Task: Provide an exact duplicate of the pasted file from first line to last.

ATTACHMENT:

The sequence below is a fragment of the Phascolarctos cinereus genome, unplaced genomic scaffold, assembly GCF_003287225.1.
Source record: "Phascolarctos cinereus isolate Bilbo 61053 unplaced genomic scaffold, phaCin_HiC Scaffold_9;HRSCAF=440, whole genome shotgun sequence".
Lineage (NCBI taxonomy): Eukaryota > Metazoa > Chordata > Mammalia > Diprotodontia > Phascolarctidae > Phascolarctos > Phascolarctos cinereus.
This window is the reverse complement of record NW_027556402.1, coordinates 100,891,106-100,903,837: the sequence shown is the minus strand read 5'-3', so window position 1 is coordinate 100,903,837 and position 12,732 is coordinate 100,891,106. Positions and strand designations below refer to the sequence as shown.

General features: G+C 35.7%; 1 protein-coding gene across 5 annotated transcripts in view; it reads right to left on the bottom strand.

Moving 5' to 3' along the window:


The sequence below is a fragment of the Phascolarctos cinereus genome, unplaced genomic scaffold, assembly GCF_003287225.1.
Source record: "Phascolarctos cinereus isolate Bilbo 61053 unplaced genomic scaffold, phaCin_HiC Scaffold_9;HRSCAF=440, whole genome shotgun sequence".
Lineage (NCBI taxonomy): Eukaryota > Metazoa > Chordata > Mammalia > Diprotodontia > Phascolarctidae > Phascolarctos > Phascolarctos cinereus.
This window is the reverse complement of record NW_027556402.1, coordinates 100,891,106-100,903,837: the sequence shown is the minus strand read 5'-3', so window position 1 is coordinate 100,903,837 and position 12,732 is coordinate 100,891,106. Positions and strand designations below refer to the sequence as shown.

General features: G+C 35.7%; 1 protein-coding gene across 5 annotated transcripts in view; it reads right to left on the bottom strand.

Moving 5' to 3' along the window: